Certain breeds of dogs are better suited to herd specific kinds of livestock.

“If you have cows, you will want a different dog than you would with sheep,” Jeffers said.

For example, Jeffers suggested an Australian cattle dog or Australian shepherd for cows, while he said border collies are better for sheep.

What do I want the dog to do?

Consider what kind of help you need around your farm or homestead. Are you mostly moving your flock around inside pens or a small area, or are you working with large swaths of land?

“The limitation is more dogs that work well in large areas,” Jeffers said. “There are really only a couple breeds that scope out, or go long distances.”

If your flock roams around a large property, Jeffers recommended border collies and Australian Kelpies.

What is my climate?

The climate in your area may determine which physical attributes are favorable for the breed of herding dog you choose.

“In California, where it’s hotter, smooth-coated dogs are much more popular because they stay cooler and they don’t get weeds in [their fur],” Jeffers said. “If you’re in Montana, you probably want a dog with a heavier coat.”

For that reason, Jeffers explained, In the same vein, other local farmers with herding dogs can be a helpful resource for choosing the best breed.

“Probably the best thing to do is talk to people who live near you who do the same sort of thing,” Jeffers said. “The best resource you’re going to have is people you know the area who have dogs. [Ask them] where they [got] their dog.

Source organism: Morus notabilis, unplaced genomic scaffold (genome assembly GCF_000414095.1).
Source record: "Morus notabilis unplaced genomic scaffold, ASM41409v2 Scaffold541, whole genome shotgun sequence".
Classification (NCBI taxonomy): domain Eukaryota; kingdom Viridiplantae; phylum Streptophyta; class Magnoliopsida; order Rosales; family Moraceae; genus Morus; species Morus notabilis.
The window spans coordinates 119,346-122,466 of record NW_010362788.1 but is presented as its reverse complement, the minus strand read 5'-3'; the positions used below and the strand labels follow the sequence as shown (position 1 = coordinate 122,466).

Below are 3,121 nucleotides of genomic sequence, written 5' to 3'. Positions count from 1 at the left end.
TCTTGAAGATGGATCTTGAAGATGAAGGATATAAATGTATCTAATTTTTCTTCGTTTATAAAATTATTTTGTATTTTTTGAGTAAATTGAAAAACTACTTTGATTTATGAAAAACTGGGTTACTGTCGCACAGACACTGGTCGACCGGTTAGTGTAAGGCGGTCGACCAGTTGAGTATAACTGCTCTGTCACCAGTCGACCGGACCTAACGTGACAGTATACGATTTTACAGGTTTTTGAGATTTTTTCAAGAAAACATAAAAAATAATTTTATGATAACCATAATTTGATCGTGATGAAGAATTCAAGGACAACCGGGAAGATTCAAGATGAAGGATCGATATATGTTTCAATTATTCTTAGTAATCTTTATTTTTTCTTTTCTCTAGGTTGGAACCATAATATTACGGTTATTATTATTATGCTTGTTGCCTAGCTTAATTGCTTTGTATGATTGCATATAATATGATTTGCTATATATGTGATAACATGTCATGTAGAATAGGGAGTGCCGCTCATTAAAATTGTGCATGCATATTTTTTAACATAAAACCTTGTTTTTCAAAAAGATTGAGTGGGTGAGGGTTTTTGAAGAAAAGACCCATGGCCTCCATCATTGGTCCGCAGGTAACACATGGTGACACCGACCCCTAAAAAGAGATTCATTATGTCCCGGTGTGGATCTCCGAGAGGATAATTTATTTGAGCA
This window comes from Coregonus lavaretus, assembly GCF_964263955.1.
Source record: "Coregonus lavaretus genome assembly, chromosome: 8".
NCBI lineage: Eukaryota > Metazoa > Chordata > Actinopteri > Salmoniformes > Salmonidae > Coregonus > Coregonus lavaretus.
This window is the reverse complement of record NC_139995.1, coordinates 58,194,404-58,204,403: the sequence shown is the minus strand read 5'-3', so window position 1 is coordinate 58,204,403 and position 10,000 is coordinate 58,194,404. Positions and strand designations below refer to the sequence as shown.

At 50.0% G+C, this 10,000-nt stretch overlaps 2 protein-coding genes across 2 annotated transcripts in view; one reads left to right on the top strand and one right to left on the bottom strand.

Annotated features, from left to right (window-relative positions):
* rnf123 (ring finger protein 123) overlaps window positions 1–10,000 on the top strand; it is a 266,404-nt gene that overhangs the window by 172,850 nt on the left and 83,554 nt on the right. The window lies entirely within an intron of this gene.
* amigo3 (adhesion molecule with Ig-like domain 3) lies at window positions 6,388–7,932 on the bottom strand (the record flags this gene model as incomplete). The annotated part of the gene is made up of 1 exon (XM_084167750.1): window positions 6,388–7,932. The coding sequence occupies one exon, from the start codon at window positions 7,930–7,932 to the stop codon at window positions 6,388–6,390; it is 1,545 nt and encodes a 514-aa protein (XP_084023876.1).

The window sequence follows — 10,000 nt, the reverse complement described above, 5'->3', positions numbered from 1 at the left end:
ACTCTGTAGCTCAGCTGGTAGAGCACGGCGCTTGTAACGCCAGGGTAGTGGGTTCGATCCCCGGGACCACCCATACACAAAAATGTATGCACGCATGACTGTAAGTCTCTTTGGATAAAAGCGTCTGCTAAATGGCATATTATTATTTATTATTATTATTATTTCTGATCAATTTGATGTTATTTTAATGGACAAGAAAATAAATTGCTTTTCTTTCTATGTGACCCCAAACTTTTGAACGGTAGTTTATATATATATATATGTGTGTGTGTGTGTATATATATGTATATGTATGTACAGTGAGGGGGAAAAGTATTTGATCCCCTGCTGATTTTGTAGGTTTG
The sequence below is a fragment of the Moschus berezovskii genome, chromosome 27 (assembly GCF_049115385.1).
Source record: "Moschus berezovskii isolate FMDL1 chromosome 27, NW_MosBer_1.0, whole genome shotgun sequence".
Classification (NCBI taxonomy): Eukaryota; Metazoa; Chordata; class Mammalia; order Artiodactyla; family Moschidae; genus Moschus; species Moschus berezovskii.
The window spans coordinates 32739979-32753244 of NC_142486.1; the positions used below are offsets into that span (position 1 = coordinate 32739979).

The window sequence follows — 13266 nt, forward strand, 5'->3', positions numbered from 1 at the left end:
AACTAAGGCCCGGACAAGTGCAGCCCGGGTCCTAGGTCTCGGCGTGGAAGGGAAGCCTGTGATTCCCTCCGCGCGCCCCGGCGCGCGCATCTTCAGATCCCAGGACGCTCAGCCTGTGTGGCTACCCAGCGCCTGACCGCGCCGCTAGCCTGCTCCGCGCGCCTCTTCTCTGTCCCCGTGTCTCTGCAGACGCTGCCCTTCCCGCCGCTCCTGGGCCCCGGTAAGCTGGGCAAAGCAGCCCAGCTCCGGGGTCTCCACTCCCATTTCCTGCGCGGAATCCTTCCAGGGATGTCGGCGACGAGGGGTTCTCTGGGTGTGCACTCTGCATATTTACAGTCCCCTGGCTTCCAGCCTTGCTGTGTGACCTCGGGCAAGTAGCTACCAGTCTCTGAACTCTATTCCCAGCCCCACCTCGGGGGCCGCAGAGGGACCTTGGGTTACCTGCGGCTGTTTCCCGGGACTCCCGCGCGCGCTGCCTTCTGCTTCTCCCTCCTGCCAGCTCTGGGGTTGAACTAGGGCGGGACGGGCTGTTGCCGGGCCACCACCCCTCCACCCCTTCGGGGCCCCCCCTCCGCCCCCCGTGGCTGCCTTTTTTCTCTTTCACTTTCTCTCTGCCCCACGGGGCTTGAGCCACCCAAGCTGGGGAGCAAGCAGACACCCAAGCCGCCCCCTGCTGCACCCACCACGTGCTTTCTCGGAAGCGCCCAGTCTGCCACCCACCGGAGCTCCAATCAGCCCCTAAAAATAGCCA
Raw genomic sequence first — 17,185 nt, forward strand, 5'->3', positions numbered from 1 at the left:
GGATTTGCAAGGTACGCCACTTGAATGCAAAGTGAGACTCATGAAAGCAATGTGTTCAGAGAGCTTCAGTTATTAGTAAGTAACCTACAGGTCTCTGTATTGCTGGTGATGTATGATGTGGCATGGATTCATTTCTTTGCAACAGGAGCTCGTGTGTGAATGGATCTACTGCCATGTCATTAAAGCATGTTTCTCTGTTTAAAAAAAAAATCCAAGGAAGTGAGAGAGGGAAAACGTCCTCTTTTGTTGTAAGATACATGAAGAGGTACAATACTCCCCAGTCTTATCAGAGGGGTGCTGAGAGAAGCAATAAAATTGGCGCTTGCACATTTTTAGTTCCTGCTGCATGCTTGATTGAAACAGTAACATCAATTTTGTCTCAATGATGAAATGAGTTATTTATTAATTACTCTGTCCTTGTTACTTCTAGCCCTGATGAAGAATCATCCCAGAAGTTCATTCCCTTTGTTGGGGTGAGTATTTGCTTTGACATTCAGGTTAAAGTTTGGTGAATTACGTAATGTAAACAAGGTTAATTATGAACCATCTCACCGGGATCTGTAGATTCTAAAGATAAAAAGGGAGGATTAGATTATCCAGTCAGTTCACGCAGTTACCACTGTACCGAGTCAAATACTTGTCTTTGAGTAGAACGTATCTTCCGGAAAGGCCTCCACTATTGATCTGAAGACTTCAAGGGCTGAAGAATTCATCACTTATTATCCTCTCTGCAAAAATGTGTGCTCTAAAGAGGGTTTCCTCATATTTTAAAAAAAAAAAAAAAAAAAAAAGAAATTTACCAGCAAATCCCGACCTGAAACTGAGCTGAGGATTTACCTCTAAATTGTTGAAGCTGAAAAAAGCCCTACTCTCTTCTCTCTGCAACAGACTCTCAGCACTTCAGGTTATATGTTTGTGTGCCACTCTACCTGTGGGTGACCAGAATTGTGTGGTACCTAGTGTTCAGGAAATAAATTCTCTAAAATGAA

Do I want to train the dog?

Jeffers said that you should consider whether you want to get a dog already trained or if you want a puppy that you’re going to train yourself.

“Getting a trained dog is significantly more expensive, but it’s going to be hard to train a dog if you don’t know what you’re doing,” Jeffers said.

If you want the experience of training your own herding dog, Jeffers said to seek out mentorship from experienced professionals.

“Go find someone who will give you lessons and train you,” Jeffers said. “I learned a lot of what I learned from ranchers. You can look on the American Herding Breed Association website for a list of training facilities.”

Ultimately, the training for the dogs will depend on the dog, which is why it is important to work with someone who knows what they are doing if you do not.

“It’s not an assembly line,” Jeffers said. “Training one dog and the next dog is different. That’s why it’ since to find a mentor or somebody who knows a little bit about dogs.”

Where will my dog live?

Some farmers and homesteaders prefer to have working farm dogs stay in a kennel with other animals, while others want their herding dogs to be part of the family. Jeffers said that whether you have your herding dog live inside will impact how the dog is trained.

“That’s going to be an important thing to know when you’re looking for a dog,” Jeffers said. “Some dogs are not bred for that and they don’t do well with that.”